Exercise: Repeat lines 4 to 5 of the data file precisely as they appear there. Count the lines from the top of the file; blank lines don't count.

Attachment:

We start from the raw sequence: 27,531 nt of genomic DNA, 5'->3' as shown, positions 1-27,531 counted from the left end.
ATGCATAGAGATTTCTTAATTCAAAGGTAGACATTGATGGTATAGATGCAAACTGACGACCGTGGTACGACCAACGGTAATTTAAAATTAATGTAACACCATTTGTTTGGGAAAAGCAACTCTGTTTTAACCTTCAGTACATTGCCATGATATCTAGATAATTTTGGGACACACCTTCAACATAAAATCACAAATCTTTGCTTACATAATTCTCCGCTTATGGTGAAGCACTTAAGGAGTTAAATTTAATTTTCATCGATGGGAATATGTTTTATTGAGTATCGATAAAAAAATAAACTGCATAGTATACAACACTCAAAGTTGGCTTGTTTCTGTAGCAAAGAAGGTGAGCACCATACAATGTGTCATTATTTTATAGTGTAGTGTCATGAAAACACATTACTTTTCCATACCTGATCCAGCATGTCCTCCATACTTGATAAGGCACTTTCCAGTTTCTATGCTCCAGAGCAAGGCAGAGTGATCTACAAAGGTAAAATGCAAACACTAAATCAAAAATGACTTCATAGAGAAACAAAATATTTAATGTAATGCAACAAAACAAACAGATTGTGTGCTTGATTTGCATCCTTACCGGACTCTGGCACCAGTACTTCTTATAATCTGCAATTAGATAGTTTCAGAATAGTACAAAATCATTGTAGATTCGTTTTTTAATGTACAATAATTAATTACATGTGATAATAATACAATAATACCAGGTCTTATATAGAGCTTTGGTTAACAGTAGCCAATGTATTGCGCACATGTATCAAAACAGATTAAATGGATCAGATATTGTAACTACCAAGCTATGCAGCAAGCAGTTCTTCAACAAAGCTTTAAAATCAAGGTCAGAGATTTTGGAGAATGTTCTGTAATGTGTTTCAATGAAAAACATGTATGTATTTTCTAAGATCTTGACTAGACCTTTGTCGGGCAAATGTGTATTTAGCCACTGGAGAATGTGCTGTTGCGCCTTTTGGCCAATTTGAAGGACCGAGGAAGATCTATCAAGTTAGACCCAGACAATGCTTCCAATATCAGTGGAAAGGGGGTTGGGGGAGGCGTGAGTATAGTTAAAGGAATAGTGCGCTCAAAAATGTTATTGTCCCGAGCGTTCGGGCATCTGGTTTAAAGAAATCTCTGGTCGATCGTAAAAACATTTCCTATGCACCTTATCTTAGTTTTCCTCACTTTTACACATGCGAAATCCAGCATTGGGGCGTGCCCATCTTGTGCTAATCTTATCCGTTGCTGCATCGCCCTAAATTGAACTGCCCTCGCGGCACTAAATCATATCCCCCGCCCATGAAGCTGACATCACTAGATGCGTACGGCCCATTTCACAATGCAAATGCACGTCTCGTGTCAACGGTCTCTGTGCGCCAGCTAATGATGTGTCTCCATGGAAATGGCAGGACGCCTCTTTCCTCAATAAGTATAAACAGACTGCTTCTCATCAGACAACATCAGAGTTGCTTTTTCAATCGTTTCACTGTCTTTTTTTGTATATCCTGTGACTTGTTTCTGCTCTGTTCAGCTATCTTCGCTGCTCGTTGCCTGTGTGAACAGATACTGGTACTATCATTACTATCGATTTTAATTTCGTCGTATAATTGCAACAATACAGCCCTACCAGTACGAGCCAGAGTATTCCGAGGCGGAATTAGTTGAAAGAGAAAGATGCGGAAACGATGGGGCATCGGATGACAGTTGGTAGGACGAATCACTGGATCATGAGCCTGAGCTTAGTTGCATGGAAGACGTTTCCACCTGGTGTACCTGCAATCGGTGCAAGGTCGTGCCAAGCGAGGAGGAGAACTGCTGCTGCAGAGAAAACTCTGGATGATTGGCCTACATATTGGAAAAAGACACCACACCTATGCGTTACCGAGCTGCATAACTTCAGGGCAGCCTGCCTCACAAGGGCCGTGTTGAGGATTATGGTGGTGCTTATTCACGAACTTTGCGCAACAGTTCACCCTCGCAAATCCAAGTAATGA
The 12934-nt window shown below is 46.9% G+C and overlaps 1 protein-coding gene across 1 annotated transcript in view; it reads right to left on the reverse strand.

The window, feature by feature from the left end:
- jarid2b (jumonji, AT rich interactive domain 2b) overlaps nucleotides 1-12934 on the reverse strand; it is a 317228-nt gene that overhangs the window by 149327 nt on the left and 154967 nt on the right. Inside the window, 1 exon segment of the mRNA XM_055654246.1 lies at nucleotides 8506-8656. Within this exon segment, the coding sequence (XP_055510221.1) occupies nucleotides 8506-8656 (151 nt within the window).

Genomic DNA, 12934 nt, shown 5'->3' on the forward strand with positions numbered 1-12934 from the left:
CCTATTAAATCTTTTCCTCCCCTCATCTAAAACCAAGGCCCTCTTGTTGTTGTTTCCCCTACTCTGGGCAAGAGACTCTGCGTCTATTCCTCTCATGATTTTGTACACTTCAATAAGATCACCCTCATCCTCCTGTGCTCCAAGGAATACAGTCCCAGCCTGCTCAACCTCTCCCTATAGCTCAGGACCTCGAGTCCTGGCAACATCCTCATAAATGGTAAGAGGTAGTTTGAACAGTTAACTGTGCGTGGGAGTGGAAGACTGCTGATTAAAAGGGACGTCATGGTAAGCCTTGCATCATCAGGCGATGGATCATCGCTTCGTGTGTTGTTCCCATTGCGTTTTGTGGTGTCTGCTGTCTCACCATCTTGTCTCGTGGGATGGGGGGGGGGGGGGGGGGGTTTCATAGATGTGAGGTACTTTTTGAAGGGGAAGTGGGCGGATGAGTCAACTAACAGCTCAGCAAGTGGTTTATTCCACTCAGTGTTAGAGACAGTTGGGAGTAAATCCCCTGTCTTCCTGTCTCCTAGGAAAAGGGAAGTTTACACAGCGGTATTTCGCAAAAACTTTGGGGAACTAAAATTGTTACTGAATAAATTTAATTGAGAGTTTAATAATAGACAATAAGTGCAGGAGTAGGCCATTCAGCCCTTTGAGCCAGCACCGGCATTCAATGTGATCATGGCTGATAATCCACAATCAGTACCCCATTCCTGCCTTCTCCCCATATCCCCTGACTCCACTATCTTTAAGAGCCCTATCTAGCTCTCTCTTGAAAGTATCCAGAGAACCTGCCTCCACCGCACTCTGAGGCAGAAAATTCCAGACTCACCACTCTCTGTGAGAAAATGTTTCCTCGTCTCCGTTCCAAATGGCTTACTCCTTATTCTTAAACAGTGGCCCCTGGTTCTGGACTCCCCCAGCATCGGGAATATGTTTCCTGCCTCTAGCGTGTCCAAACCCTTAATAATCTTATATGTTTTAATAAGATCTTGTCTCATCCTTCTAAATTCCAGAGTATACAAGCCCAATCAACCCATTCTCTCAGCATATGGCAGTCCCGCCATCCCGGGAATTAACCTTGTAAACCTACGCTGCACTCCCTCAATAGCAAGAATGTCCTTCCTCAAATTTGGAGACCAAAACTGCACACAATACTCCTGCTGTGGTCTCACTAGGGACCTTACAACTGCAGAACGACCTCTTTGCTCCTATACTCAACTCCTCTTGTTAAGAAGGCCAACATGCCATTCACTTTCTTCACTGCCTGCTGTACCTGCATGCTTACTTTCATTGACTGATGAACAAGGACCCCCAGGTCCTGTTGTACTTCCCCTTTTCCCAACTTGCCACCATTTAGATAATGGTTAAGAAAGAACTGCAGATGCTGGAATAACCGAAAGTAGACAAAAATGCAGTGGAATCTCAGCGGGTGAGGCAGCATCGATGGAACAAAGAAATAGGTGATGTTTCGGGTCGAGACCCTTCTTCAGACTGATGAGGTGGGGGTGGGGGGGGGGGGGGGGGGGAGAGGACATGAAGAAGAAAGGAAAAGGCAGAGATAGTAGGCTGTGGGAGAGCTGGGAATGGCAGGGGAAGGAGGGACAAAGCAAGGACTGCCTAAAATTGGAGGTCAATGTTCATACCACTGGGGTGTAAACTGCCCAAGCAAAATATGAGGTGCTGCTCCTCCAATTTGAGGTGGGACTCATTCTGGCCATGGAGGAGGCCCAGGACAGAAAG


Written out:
The window, feature by feature from the left end:
- jarid2b (jumonji, AT rich interactive domain 2b) overlaps nucleotides 1-12934 on the reverse strand; it is a 317228-nt gene that overhangs the window by 149327 nt on the left and 154967 nt on the right. Inside the window, 1 exon segment of the mRNA XM_055654246.1 lies at nucleotides 8506-8656. Within this exon segment, the coding sequence (XP_055510221.1) occupies nucleotides 8506-8656 (151 nt within the window).